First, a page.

In this volume, Gabriella Elgrably-Berzin offers an analysis of the fourteenth-century Hebrew translation of a major eleventh-century philosophical text: Avicenna’s
Kitāb al-Najāt (The Book of Salvation), focusing on the psychology treatise on physics. The translator of this work was Ṭodros Ṭodrosi, the main Hebrew translator of Avicenna’s philosophical writings. This study includes a critical edition of Ṭodrosi’s translation, based on two manuscripts as compared to the Arabic edition (Cairo, 1938), and an appendix featuring the section on metaphysics. By analyzing Ṭodrosi’s language and terminology and making his Hebrew translation available for the first time, Berzin’s study will help enable scholars to trace the borrowings from Todrosi’s translations in Jewish sources, shedding light on the transmission and impact of Avicenna’s philosophy.
The “Letter of Love and Concord” is a unique source, which allows us a glimpse into the political and religious aspirations of the Armenian Cilician elite at the end of the twelfth century, alluding to its hopes and expectations from the Crusades and the Church of Rome, as well as its uneasy relationship with the Byzantine Empire. The “Letter” is especially valuable for the wealth of information it contains on the royal ideology nurtured within the highest circles of the ruling Rubenid dynasty. The study provides an analysis of the sources used by its anonymous author, placing them within a historical context. Moreover, this marks the first time that a text based on the study of surviving sixty nine manuscripts along with its English translation has been made available for scholars.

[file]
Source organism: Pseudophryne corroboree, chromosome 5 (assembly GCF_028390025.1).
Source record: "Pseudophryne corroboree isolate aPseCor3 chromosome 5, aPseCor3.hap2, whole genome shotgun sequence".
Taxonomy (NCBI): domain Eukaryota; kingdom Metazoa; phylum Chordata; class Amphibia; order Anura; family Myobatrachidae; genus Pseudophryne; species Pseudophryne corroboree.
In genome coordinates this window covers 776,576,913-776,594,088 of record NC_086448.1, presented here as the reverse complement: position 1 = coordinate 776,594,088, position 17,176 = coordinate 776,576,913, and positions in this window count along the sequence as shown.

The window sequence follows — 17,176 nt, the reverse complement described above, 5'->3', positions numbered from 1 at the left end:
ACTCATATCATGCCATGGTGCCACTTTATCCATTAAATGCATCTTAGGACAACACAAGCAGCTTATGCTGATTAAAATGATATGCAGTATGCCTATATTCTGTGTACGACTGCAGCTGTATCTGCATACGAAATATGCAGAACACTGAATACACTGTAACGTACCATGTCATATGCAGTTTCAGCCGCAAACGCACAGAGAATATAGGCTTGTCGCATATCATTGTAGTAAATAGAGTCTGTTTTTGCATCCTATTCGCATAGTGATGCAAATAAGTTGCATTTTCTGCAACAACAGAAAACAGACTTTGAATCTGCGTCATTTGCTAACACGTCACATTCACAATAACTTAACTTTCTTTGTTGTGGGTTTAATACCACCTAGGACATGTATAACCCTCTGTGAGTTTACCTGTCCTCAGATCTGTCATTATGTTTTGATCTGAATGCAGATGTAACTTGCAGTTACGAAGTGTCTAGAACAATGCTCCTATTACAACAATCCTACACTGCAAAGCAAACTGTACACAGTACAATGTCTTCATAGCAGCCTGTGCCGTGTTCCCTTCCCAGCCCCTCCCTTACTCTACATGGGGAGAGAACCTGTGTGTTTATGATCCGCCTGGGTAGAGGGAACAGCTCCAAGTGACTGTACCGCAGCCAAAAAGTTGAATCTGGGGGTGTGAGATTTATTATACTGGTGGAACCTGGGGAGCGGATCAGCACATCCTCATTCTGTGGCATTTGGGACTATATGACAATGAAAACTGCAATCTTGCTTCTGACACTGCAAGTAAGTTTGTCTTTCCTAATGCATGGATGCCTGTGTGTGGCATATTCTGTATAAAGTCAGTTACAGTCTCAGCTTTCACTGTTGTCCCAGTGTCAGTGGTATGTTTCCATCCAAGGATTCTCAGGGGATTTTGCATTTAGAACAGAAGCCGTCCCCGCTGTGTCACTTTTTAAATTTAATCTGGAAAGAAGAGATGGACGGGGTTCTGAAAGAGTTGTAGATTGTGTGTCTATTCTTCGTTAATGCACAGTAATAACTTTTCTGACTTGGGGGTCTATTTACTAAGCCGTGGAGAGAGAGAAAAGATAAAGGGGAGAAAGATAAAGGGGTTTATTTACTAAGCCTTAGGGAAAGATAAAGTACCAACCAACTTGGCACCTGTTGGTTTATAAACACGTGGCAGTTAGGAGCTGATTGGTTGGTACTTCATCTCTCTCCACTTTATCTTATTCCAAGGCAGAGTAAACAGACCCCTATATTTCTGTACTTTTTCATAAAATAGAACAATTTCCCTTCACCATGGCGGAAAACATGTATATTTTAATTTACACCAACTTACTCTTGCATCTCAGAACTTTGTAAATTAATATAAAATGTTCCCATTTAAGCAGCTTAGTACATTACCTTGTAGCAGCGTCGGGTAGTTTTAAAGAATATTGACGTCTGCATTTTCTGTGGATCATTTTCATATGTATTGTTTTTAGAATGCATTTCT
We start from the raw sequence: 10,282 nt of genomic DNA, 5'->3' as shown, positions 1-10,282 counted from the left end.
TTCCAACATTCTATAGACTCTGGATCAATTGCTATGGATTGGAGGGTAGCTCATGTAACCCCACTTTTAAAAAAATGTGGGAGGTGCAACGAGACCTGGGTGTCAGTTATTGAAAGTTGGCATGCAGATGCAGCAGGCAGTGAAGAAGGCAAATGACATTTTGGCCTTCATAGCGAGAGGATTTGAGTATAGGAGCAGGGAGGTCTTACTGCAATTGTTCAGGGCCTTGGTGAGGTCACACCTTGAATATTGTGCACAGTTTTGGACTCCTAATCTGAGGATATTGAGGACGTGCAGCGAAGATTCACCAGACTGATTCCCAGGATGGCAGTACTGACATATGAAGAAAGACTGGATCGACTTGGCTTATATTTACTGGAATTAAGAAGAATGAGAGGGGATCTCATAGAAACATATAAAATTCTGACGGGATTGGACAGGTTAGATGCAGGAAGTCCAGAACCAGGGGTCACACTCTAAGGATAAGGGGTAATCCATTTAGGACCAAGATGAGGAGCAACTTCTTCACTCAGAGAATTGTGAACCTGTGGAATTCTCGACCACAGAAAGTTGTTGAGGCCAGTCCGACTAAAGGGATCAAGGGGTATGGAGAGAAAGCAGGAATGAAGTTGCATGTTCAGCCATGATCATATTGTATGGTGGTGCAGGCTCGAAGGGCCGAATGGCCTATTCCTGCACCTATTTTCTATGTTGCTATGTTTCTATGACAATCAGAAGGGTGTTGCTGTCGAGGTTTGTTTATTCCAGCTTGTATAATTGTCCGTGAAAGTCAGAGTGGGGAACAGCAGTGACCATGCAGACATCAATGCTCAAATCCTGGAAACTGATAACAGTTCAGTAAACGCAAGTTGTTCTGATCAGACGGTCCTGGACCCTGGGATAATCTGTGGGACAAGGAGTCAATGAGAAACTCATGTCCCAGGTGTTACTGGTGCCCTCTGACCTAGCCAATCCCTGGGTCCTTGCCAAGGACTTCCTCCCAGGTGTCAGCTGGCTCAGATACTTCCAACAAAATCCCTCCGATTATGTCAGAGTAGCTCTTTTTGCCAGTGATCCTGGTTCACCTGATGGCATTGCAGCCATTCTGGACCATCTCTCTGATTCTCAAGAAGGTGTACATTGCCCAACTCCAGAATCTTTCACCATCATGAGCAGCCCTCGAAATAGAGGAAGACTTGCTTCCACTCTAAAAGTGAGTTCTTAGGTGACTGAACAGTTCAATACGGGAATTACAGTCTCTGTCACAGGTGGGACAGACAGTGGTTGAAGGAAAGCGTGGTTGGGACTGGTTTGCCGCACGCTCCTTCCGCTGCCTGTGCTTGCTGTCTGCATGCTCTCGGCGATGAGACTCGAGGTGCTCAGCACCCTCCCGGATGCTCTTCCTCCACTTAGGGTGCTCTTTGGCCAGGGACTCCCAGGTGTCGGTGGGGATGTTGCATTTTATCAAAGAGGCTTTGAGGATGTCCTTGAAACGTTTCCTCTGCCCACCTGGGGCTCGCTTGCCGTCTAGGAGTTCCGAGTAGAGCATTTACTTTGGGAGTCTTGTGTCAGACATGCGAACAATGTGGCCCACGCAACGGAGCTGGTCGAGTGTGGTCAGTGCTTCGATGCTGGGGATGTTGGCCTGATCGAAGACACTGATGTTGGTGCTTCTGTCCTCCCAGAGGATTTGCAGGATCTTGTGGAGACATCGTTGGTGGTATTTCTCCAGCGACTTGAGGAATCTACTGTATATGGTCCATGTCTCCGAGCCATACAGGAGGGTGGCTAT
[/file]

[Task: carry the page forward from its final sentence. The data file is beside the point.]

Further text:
James of Viterbo’s
De regimine Christiano was produced at the height of the great conflict of 1296–1303 between Pope Boniface VIII and Philip the Fair of France. Echoing and elaborating Boniface’s
Bull Unam sanctam, the treatise is a detailed and rigorous defence of the ‘hierocratic’ ideology of the thirteenth-century papacy in its most ambitious form. As such, it stands alongside the better-known
De ecclesiastica potestate of Giles of Rome, by which it is to some extent influenced.
De regimine Christiano is here presented in a new and complete critical edition, accompanied by an English translation and a detailed introduction. This edition will be of value to scholars and students of the history of political thought and international relations.
Brill's Texts and Sources in Intellectual History, vol. 6